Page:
Embracing the Melodrama Part II #67: Split Image (dir by Ted Kotcheff)


Split_Image_VHS_coverUnlike Desperate Lives, the 1982 melodrama Split Image is available to be viewed on YouTube.  In fact, you can watch it below and I suggest that you do so.  It’s a pretty good film and, apparently, it’s never been released on DVD or Blu-ray and it’ll probably never be available on Netflix either. So, if you’ve ever wanted to see Peter Fonda play a cult leader, your best bet is to watch the video below.

But before you watch the video, here’s a little information on Split Image, one of the best films that you’ve never heard of.

Essentially, the film follows the same plot as the Canadian film Ticket To Heaven.  A college athlete (played by Michael O’Keefe) starts dating a girl (Karen Allen) who is a member of a sinister religious cult.  Soon, O’Keefe is a brainwashed member of the cult and only answering to the name of Joshua.  (The head of the cult is played, in an appropriately spaced-out manner, by Peter Fonda.)  His parents (Brian Dennehy and Elizabeth Ashley) hire a cult deprogrammer (James Woods) to kidnap their son and break Fonda’s hold on him.  However, it turns out that Woods’ methods are almost as psychologically destructive as Fonda’s manipulation.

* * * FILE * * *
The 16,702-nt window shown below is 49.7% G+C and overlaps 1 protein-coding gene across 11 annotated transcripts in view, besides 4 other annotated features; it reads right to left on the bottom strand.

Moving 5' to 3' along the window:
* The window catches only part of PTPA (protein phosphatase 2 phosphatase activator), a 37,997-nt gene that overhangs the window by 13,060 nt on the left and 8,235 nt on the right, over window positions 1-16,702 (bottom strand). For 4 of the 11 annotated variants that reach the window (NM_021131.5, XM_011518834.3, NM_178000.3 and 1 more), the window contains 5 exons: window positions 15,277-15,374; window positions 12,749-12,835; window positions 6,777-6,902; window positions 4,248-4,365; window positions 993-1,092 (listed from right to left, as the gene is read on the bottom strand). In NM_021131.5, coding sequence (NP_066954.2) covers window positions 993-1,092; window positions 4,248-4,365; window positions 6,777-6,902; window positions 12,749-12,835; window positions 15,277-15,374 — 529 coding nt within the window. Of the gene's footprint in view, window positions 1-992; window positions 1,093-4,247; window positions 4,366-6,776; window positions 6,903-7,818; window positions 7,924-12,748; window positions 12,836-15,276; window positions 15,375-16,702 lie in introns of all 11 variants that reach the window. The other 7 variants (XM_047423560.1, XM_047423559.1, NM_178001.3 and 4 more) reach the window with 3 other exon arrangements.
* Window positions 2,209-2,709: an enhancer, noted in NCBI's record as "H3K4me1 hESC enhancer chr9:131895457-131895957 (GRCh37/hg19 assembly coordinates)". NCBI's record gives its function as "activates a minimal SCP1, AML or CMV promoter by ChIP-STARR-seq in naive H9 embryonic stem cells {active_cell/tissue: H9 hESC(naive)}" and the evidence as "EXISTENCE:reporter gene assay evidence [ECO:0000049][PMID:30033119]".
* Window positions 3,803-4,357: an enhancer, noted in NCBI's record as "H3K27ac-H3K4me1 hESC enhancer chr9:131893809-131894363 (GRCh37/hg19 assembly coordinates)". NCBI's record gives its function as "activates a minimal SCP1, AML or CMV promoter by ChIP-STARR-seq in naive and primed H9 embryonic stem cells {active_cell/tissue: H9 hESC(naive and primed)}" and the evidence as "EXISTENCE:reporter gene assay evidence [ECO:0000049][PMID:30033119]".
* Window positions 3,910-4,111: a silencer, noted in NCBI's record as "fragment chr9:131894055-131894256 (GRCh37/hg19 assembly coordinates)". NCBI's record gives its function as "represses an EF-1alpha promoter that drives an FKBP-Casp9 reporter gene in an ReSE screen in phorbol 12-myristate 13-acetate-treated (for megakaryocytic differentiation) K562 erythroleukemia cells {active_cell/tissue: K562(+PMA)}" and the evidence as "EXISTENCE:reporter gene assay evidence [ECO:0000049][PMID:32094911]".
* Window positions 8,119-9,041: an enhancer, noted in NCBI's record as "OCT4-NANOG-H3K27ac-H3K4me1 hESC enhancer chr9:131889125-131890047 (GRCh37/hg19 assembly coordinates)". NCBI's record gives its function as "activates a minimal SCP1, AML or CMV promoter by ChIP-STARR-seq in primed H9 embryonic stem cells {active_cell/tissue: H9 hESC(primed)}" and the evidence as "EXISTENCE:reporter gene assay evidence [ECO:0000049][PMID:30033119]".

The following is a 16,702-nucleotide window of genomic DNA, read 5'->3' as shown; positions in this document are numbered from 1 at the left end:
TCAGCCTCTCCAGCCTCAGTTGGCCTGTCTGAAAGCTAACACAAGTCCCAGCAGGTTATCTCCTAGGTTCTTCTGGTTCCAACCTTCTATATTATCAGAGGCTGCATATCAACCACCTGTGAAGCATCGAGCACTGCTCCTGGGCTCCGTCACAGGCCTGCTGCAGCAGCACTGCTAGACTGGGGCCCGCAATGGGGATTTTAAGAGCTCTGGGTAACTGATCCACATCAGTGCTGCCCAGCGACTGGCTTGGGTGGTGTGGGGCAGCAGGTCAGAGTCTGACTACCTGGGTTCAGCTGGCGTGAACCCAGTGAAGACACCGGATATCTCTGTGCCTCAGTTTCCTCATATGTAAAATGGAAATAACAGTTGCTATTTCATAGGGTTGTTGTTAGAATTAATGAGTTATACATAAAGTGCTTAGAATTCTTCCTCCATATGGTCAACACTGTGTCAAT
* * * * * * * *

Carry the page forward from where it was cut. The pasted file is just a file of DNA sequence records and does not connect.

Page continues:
Even if it’s not quite as memorably creepy as Ticket To Heaven, Split Image is still a well-made film, featuring excellent performances from Dennehy, Woods, O’Keefe, and Fonda.  However, for me, the most interesting thing about Split Image is that it was largely filmed and set down here in Dallas.  Just watch the scene where Woods and his men attempt to kidnap Michael O’Keefe.  It was shot on the campus of Richland Community College, which is one of the places where I regularly go to run.

(Interestingly enough, 33 years after the release of Split Image, Richland still looks exactly the same!)

You can watch Split Image below!

 

3 responses to “Embracing the Melodrama Part II #67: Split Image (dir by Ted Kotcheff)

  1. Pingback: Back to School Part II #18: Not My Kid (dir by Michael Tuchner) | Through the Shattered Lens

  2. Pingback: Cleaning Out The DVR Yet Again #14: Maggie’s Passage (dir by Mike Norris) | Through the Shattered Lens

  3. Pingback: Lisa’s Week In Review: 11/30/20 — 12/6/20 | Through the Shattered Lens

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